"You're not doing your work! You're not living up to your responsibilities. You're hurting the project. You're hurting the company. You've been poisonous to the company, and your contribution has been negative over the past couple years. You needed to do better but you didn't. Now you need to go! Here's a resignation and here's a termination! You're going to resign now!"

John Carmack's to Romero on the day of his termination on August 6, 1996[2]

Romero worked at id Software from its incorporation in 1991 until 1996. He was involved in the creation of several milestone games, including Commander Keen, Wolfenstein 3D, Doom, Doom II: Hell on Earth and Quake.[6] He served as executive producer (and game designer) on Heretic and Hexen. He designed most of the first episode of Doom, most of the levels in Quake, half the levels in the Commander Keen, Wolfenstein 3D;Spear of Destiny. He wrote many of the tools used at id Software to create their games, including DoomEd (level editor), QuakeEd (level editor), DM (for deathmatch launching), DWANGO client (to connect the game to DWANGO's servers), TED5 (level editor for the Commander Keen series, Wolfenstein 3D; Spear of Destiny), IGRAB (for grabbing assets and putting them in WAD files), the installers for all the games up to and including Quake, the SETUP program used to configure the games, and several others.

During the production of Quake Romero clashed with John Carmack over the future direction of id. Romero wanted the game to follow his demanding vision without compromise, but Carmack insisted that the project had to make steady progress toward completion and accused Romero of not working as much as the other developers. Although Romero relented on his vision and joined a months-long death march effort to finish the game, this did not resolve the tensions within the company, and Romero was forced to resign.[2]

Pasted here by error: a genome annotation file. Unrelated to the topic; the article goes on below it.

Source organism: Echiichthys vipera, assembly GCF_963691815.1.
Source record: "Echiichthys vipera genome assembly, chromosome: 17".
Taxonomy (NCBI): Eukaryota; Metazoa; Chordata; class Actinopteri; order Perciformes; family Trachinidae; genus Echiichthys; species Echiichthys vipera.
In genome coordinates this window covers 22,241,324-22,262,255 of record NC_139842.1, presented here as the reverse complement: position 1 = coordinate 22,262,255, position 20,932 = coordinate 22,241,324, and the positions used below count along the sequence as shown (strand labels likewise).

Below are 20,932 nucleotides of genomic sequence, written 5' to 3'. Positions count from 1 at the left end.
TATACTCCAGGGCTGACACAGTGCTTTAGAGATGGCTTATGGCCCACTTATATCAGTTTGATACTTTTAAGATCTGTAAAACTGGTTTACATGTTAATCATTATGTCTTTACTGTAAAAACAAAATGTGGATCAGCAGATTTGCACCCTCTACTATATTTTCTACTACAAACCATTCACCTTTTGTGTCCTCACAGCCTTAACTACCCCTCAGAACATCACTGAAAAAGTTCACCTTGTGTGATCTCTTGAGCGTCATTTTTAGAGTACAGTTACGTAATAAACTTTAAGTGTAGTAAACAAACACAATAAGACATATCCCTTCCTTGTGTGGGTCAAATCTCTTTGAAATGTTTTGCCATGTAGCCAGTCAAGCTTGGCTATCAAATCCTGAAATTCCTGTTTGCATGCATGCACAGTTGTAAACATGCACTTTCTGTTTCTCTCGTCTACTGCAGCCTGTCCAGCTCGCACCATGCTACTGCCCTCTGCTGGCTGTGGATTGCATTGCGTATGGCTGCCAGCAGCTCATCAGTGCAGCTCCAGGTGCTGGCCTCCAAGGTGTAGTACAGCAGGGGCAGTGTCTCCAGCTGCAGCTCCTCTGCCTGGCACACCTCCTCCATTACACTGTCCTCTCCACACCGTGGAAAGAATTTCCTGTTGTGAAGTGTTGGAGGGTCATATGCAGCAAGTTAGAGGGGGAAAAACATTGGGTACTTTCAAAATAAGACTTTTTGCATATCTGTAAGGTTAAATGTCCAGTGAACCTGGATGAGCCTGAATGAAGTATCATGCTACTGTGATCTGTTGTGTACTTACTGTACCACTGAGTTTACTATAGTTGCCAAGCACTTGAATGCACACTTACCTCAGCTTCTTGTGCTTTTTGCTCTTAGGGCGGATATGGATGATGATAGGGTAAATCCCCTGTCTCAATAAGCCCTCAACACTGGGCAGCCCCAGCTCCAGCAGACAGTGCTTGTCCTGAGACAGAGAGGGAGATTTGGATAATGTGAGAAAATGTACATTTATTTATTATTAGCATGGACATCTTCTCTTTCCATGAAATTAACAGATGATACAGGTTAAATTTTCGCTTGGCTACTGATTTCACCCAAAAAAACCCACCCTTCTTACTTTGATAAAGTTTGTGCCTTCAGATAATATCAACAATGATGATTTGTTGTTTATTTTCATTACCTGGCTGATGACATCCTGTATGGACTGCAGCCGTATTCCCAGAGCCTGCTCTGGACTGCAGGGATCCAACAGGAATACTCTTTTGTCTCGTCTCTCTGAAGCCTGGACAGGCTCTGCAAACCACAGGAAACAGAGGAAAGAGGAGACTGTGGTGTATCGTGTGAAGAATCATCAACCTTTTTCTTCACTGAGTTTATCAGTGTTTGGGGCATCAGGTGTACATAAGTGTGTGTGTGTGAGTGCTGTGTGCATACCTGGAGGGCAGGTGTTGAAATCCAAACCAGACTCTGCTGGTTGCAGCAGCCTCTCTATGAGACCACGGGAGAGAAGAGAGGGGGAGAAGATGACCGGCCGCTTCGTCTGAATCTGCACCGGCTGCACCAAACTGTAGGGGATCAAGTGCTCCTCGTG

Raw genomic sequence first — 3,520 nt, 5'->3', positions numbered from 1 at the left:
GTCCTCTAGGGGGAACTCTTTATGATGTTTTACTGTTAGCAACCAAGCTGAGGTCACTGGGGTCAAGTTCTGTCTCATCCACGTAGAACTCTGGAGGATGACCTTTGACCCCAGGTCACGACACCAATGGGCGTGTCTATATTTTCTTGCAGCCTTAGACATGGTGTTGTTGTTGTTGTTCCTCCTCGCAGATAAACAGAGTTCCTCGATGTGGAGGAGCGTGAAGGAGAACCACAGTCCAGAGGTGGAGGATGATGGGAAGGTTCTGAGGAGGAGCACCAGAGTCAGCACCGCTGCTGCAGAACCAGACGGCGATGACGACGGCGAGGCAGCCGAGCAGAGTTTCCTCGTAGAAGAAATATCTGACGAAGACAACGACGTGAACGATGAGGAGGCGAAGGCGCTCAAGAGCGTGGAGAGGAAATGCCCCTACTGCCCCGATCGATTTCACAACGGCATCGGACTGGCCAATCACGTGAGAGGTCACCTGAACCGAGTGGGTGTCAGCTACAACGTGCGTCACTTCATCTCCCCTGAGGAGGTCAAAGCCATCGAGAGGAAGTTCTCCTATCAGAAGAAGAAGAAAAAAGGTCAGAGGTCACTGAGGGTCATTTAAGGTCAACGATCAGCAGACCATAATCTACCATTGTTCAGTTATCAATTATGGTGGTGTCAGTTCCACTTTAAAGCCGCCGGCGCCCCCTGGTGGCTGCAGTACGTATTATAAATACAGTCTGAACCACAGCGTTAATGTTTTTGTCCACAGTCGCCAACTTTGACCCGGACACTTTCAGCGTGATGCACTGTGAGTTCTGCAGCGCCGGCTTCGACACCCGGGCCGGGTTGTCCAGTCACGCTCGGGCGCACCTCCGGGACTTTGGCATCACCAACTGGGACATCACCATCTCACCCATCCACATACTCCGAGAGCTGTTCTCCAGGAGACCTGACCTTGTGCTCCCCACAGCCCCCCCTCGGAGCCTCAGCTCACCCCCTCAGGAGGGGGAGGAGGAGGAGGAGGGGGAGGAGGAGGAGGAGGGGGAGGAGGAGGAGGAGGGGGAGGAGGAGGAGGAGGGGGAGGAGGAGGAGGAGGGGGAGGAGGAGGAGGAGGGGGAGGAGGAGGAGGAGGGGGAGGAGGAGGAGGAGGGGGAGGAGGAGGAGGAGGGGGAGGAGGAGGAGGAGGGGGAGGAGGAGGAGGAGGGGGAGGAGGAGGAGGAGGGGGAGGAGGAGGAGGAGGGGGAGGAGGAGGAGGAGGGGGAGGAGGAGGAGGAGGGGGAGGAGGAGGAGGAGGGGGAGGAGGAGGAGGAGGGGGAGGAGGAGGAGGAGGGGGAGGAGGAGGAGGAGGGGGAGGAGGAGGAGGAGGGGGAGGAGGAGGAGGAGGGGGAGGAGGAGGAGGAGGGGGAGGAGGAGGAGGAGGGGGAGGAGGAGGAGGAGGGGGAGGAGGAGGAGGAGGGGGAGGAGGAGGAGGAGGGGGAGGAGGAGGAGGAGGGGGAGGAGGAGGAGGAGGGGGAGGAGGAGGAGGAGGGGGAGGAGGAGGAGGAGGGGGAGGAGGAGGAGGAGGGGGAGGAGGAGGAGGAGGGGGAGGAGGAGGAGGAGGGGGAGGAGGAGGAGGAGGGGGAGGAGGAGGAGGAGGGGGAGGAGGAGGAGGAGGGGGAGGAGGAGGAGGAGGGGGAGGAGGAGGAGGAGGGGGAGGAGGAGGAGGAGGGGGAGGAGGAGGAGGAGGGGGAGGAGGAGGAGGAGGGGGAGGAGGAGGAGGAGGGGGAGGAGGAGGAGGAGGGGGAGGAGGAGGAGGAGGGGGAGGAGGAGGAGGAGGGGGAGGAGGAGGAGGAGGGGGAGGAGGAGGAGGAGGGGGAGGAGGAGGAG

Tom Hall, John Romero and Warren Spector at Ion Storm, Dallas, Texas

Ion Storm

Romero later co-founded Ion Storm in Dallas, Texas with id co-worker Tom Hall, where he designed and produced Daikatana.[6] This ambitious shooter was announced in 1997 with a release date for the Christmas shopping season of that year. However, this release date slipped repeatedly in the coming months, and the game began to accrue negative press.

In particular, a 1997 advertisement boasting "John Romero's About To Make You His Bitch....Suck it down" caused controversy amongst gamers and the gaming press.[7] The massive pre-hype for the game and the subsequent delays (it was not released until April 2000) were compounded by the poor reviews the game received when it was finally complete.[8] Upon release, Daikatana was critically panned and appeared on numerous "top 10 worst games" listings.

During this time, Romero was rumored to have been killed (aptly enough, with a headshot) and a photograph of his corpse with a bullet wound was also spread through the Internet; Romero himself later stated that the picture was taken for the magazine Texas Monthly, and that "maybe he shouldn't have taken it".[9]

Romero departed with Tom Hall immediately after the release of Hall's Anachronox game and the subsequent closing of the Dallas Ion office.

Monkeystone Games

In July 2001, Romero and Hall founded Monkeystone Games in order to develop and publish games for mobile devices, and Monkeystone released 15 games (approximately) during its short lifespan of three and a half years. Some highlights of their developments included Hyperspace Delivery Boy! (Pocket PC, PC, Mac, Linux, GBA), Congo Cube (Pocket PC, PC, BREW, Java ME), and a version of Red Faction for the Nokia N-Gage. He and his girlfriend, Stevie Case, broke up in 2003, and she left the company in May while Red Faction development continued until October. John then left Monkeystone Games' day-to-day operations to Lucas Davis while Romero and Hall left for Midway in San Diego.[10]

Midway Games